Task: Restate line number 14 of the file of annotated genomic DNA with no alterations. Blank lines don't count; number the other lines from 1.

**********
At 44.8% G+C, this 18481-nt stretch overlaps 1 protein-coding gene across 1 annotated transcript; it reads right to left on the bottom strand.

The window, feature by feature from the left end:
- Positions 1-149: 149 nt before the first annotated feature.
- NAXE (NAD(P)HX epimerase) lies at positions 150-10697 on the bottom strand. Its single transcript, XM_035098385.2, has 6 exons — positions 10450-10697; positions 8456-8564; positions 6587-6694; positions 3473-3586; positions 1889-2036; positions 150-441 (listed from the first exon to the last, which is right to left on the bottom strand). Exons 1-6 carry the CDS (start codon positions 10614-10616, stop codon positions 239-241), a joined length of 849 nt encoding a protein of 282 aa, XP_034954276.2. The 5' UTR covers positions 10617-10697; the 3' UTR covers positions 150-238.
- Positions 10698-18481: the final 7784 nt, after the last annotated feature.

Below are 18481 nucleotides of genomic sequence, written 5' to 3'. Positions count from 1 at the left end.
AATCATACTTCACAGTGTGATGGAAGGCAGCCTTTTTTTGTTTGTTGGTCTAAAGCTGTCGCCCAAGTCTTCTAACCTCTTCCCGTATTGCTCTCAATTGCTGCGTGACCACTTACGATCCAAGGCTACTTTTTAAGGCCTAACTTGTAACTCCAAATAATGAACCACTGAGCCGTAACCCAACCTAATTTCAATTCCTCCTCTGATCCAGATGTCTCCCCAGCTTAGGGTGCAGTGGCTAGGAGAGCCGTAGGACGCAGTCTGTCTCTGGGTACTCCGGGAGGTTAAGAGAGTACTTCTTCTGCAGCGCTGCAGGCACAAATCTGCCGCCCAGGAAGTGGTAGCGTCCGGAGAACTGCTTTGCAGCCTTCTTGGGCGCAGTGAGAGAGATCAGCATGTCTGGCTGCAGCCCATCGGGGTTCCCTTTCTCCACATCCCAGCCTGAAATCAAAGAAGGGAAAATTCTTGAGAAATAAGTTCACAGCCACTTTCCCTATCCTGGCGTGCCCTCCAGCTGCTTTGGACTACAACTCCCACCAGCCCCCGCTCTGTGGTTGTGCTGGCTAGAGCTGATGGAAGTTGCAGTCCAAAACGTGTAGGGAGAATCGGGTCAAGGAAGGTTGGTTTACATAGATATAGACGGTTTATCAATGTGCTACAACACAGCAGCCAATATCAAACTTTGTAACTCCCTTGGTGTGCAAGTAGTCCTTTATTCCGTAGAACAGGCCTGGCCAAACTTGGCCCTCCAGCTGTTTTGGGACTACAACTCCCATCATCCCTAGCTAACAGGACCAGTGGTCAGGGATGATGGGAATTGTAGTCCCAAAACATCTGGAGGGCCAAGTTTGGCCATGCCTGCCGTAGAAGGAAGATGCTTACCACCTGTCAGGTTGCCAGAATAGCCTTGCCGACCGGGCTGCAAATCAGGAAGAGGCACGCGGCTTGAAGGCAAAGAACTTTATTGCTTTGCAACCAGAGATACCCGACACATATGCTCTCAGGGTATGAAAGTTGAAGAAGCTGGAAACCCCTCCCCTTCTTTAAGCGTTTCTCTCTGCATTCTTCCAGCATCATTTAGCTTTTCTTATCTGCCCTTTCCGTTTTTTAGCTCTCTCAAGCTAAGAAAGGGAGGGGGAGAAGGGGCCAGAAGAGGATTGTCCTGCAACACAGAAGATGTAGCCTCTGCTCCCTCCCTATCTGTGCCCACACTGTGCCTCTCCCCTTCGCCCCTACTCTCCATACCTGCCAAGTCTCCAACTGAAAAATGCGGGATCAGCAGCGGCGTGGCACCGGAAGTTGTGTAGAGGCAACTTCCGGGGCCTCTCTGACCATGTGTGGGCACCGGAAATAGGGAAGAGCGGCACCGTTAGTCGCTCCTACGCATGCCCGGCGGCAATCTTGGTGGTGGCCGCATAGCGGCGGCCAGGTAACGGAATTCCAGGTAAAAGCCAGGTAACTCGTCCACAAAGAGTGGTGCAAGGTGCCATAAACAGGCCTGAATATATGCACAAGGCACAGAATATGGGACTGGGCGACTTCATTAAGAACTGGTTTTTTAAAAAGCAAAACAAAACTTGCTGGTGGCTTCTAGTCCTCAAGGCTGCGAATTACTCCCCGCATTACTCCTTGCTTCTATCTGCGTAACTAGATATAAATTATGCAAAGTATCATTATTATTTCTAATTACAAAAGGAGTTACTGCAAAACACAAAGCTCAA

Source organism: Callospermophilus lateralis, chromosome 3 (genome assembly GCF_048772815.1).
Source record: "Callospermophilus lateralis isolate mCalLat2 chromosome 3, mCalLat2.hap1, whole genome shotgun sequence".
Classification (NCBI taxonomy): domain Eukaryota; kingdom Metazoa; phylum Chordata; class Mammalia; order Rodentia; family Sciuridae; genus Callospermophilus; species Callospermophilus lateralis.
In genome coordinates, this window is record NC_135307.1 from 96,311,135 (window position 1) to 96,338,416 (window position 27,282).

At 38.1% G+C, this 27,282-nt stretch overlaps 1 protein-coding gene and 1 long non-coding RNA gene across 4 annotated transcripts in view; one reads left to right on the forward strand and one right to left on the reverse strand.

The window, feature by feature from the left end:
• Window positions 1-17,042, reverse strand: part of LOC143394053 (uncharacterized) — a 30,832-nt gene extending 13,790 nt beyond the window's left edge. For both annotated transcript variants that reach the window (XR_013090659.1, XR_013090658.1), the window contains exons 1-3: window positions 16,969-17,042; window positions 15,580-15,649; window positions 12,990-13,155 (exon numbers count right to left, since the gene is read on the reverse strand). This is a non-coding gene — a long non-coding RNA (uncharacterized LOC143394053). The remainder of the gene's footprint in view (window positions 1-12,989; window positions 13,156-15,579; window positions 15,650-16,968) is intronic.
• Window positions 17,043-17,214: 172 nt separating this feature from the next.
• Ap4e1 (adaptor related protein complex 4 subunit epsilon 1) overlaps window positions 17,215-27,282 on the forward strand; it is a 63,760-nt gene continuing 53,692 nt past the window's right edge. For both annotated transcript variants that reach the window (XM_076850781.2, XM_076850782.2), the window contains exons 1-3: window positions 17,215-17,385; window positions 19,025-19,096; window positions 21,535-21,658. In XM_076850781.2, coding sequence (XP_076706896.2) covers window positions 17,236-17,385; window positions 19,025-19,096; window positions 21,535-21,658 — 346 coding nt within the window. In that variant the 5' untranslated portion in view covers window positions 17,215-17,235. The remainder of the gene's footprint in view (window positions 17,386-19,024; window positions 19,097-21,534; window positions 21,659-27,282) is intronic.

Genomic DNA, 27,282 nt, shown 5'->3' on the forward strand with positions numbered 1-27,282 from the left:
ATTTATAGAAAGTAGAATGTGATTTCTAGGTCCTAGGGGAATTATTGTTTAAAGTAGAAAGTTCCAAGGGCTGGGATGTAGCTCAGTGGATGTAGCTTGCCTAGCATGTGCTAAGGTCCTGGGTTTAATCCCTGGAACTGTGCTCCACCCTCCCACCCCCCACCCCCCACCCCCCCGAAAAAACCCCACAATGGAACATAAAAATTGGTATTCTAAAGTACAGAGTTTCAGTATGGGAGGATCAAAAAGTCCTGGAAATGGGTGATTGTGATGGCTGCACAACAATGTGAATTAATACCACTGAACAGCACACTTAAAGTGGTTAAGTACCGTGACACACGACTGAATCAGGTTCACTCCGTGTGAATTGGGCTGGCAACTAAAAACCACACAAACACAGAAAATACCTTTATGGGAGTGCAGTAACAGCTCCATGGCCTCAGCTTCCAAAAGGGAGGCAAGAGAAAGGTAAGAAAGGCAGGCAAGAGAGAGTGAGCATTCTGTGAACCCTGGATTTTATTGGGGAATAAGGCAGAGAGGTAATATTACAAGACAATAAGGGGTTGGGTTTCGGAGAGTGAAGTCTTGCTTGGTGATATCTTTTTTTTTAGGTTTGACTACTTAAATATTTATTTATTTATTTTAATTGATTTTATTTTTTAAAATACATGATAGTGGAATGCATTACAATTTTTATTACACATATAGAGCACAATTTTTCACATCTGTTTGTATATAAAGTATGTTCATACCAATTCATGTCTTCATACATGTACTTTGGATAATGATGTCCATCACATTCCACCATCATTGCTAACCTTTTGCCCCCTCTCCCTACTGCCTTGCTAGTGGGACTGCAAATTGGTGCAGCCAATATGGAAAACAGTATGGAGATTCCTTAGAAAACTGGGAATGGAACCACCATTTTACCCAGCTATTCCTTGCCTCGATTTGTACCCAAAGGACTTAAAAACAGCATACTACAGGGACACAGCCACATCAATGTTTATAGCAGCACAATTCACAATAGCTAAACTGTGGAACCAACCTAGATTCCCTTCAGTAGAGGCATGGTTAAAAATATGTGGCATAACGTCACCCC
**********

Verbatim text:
• Window positions 1-17,042, reverse strand: part of LOC143394053 (uncharacterized) — a 30,832-nt gene extending 13,790 nt beyond the window's left edge. For both annotated transcript variants that reach the window (XR_013090659.1, XR_013090658.1), the window contains exons 1-3: window positions 16,969-17,042; window positions 15,580-15,649; window positions 12,990-13,155 (exon numbers count right to left, since the gene is read on the reverse strand). This is a non-coding gene — a long non-coding RNA (uncharacterized LOC143394053). The remainder of the gene's footprint in view (window positions 1-12,989; window positions 13,156-15,579; window positions 15,650-16,968) is intronic.